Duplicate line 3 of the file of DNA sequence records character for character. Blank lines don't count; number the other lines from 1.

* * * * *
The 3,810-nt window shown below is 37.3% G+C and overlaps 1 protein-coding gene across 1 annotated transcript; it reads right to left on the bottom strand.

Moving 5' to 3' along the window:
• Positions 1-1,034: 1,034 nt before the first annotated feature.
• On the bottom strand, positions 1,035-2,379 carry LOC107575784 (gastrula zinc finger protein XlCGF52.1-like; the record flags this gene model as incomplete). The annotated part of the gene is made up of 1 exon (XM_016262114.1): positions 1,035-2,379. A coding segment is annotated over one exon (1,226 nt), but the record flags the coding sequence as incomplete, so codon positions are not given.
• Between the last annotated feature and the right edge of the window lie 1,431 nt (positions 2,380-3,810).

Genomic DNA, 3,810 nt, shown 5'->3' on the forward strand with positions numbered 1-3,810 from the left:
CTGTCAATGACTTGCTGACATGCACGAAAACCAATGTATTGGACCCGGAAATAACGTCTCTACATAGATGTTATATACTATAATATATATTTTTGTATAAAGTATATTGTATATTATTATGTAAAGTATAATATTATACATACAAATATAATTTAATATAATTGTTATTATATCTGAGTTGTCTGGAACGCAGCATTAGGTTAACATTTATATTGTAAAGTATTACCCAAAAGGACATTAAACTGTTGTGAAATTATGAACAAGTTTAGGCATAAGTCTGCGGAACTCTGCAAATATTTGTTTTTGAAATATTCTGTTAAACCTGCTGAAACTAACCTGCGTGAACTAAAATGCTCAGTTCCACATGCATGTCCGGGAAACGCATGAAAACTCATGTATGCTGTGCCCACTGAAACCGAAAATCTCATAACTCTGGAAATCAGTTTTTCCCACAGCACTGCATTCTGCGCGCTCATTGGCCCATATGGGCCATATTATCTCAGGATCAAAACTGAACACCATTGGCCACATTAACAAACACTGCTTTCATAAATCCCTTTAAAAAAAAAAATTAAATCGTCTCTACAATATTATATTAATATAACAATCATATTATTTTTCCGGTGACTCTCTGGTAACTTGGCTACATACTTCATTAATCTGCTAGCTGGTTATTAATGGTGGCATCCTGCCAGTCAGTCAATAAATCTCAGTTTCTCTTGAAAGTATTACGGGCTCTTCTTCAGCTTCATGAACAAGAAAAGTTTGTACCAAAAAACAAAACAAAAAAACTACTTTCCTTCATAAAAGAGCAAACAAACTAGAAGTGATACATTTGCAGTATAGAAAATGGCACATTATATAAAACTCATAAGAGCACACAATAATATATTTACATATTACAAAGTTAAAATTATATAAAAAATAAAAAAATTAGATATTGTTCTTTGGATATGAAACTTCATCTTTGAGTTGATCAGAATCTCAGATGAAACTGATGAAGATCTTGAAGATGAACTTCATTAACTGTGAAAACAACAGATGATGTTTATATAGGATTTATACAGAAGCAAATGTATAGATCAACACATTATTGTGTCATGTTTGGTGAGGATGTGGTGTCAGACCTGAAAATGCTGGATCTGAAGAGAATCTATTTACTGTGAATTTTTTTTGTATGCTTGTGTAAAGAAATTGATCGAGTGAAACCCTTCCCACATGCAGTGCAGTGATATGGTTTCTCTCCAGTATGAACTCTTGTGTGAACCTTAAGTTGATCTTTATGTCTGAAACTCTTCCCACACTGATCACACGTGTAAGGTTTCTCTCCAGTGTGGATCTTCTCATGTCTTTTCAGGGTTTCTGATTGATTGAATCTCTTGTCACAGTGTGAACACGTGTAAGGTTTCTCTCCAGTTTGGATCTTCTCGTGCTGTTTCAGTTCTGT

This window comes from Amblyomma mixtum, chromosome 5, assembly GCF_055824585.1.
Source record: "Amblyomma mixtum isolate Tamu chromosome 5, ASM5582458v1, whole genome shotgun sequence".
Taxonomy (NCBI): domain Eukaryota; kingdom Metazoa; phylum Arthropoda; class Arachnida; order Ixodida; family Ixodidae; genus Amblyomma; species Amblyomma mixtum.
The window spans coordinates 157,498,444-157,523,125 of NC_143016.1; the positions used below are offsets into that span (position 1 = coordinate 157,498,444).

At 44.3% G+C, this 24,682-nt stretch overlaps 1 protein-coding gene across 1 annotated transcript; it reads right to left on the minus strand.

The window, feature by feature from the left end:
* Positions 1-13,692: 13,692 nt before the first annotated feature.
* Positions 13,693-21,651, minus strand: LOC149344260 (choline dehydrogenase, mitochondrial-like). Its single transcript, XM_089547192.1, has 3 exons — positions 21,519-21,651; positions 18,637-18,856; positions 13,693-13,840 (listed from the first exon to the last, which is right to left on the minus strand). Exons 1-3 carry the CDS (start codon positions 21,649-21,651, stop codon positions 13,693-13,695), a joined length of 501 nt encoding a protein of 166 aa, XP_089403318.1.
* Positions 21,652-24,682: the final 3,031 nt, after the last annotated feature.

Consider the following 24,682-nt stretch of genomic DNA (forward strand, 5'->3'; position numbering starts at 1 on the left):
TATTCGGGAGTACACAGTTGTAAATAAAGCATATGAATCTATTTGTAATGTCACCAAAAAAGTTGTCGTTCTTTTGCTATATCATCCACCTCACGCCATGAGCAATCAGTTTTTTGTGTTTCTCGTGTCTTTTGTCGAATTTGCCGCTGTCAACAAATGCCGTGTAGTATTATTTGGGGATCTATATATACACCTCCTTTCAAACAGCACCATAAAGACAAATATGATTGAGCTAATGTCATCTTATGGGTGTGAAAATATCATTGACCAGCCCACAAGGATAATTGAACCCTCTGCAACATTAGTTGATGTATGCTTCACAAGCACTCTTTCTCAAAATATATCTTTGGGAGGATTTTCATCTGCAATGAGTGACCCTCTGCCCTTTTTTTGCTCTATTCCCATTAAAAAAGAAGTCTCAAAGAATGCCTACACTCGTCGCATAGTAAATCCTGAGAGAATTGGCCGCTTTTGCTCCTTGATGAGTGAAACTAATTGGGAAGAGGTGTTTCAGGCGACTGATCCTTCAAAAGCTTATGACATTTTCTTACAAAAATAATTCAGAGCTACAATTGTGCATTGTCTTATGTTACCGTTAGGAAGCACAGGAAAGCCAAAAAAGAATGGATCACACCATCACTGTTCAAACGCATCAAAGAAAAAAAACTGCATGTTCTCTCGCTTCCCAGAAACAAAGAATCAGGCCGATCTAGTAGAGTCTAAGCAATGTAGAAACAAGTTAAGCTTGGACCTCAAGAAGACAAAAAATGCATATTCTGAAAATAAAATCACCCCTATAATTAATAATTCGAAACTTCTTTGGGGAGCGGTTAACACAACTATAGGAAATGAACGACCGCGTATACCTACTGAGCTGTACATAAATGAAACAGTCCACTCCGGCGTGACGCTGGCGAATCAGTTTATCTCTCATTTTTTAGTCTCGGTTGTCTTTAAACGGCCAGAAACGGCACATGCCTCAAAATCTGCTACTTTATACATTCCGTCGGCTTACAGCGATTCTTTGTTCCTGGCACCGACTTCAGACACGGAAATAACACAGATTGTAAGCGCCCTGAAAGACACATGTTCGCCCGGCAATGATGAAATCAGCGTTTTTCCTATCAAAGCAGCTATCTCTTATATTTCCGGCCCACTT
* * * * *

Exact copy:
• Positions 1-1,034: 1,034 nt before the first annotated feature.